Fair enough, redchevy. I feel like I can notice a difference in tenderness between aged and processed right away. It's not much, but it's there. I cut everything into roasts and use mostly trimmings, flank, and ribs for ground. Shoulders, shanks, neck all get cut into roasts. The steaks out of the hind quarter are the only place I really notice if I cook them hot and fast.

Sparta, water can cause bacterial growth. It's important to not leave water on the meat and not have the meat submerged in water. The cooler should be tilted and open so it's constantly draining out. It's not the best method, but if you can't hang the meat it's about the only option.

I haven't set up a double blind test with it or anything but I have deer every year that are processed 100% within 12 hours of their death and some that get brought home and sit on ice for a week or so before i get around to it and to me there is no glaring difference in taste or tenderness. I put them on ice if i need to to keep them cold but there isn't sufficient improvement for me to warrant keeping them on ice just to keep them on ice.


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Re: Icing down venison [Re: 7mag] #8009682 10/14/20 03:42 PM
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Originally Posted by 7mag
I’m draining it daily and adding ice as needed. I can not have it drain as it is enclosed in my garage. So in the evening I just drain all water and add fresh ice.

The meat is much more lighter colored then before. Like I stated, not sure what if any difference it might make. Figure it’s worth a few bags of ice though.


Leaching some of the blood out for sure, which should help with fallow meat.

I’ve only killed and eaten 2 fallow deer before (white fallow), and the meat was darker & had a stronger venison taste to it than whitetail. It was still good, just different. Hope yours turns out well.

Re: Icing down venison [Re: 7mag] #8009768 10/14/20 04:48 PM
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Here at home in Idaho, we are lucky to have cooler weather (and a lot less flies) and can afford to let our meat hang and dry-age a little. In Sept. when warm tho, I try to skin game out in a matter of minutes to a few hours in the field, get on ice in a big cooler, and upon return to the house I hang in my shop to dry and set up. Then process, wrap and freeze within 24 hours. For Oct and Nov, my garage and shop stays between 30-50 degrees, and sometimes they may hang for up to a week before handling.

Two years ago, when I was able to hunt Scimitar Oryx in Mason Mt, I needed to get it processed while I went on to Matagorda for a week or two. There was a processor in Brady who came highly recommended, so I took to him and let him do it for me, and it was packaged and frozen when I returned back by. He explained that oryx was his very favorite meat, and he used a lot of care to do it. He de-boned everything, washed and soaked in ice water for a day, then aged on hooks and racks to dry for 4 days in his 40 degree cooler before cutting and wrapping. I will admit I have never done that way, but was outstanding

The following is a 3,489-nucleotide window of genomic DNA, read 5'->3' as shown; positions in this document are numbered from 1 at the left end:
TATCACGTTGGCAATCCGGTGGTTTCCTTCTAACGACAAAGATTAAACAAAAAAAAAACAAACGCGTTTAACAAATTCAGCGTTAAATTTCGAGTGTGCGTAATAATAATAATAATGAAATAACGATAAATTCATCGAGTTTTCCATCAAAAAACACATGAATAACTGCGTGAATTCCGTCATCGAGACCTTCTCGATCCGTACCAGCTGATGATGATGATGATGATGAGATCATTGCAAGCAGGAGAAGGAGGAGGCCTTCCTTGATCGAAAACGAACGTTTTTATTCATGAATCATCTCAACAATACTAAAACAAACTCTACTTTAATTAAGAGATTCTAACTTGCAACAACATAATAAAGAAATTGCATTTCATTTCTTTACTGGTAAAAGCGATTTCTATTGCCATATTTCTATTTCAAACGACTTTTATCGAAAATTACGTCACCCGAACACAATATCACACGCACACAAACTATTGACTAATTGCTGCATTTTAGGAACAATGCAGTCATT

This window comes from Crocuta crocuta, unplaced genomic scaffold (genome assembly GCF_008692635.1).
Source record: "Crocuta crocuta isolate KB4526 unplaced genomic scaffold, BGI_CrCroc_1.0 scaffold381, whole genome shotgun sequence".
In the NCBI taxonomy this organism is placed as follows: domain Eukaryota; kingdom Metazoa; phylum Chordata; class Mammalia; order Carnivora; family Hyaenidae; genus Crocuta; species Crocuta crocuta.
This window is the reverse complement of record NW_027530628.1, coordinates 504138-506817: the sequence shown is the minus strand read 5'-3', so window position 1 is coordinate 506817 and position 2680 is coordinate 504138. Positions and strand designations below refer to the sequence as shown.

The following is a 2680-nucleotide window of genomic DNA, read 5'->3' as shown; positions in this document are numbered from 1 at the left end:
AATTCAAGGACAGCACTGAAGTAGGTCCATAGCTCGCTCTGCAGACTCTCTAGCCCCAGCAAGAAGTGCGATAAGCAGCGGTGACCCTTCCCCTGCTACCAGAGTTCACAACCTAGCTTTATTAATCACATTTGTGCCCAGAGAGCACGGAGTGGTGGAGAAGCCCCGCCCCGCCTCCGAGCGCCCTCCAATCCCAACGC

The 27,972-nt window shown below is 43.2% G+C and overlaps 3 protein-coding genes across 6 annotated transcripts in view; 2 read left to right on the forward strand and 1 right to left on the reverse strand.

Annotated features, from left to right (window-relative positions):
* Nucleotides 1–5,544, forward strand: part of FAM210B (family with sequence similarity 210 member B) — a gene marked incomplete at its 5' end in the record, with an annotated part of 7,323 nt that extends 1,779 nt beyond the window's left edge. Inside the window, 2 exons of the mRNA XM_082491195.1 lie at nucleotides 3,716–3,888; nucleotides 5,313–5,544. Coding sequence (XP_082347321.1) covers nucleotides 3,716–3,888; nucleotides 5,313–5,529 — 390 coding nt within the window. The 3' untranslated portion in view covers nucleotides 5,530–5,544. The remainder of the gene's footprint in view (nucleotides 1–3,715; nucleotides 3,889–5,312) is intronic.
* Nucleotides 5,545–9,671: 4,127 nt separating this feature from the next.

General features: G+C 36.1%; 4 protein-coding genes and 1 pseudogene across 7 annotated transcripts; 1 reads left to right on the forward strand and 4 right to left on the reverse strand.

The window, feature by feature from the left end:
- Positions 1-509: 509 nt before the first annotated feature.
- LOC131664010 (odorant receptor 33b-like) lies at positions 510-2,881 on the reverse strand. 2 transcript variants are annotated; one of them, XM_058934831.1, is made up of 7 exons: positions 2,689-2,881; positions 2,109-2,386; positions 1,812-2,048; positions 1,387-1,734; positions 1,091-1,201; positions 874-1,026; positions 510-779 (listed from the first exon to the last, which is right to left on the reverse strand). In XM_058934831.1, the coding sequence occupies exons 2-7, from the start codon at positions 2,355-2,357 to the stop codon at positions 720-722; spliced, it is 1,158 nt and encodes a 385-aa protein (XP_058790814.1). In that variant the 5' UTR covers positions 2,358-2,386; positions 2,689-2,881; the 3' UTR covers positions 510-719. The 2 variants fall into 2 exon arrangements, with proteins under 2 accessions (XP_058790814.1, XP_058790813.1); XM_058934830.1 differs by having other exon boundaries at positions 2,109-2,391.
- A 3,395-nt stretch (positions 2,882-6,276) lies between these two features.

Re: Icing down venison [Re: 7mag] #8010346 10/14/20 11:02 PM
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Always quartered it, threw in ice chest, threw ice on top, then added cold water...
Drain & repeat...
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Re: Icing down venison [Re: 7mag] #8010389 10/14/20 11:35 PM
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Have done it all ways listed above. These days unless I want to process it that day I just put the quarters on ice with water draining like RC said. Wish the state of Texas let you bone them out at the lease, to me the rear quarters are easier to separate the muscles when it is hanging. Really there is I think as much blood or more drains from the meat with freezing and thawing. Never noticed any having less blood when thawing be it soaked in ice, ice water or just boned out vacuum packed and frozen.


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Re: Icing down venison [Re: 7mag] #8010408 10/14/20 11:51 PM
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I get the XXL ziplocks and put all the meat in one. Unless it's a really big buck, you can fit one deer in one ziplock. I pack the cooler with ice and situate the ziplock where the blood can drain out. Sometimes I have to cut the corners of the ziplocks to do that. I set that on top of the ice and keep the drain open. I notice a difference in meat aged a week vs no aging.

Re: Icing down venison [Re: 7mag] #8010409 10/14/20 11:53 PM
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Re: Icing down venison [Re: 7mag] #8010426 10/15/20 12:07 AM
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Hilarious story. I was so used to never taking bones out with deer and elk here in Idaho, that when I killed my first deer on the lease, I boned it out and took all the meat back to the stand. My friend about had a heart attack, and said "[censored], we have to eat this whole thing before we can leave!!" Never made that mistake again. smile

Re: Icing down venison [Re: 7mag] #8010604 10/15/20 02:29 AM
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I guess I've been doing it wrong.

I skin and take off the quarters and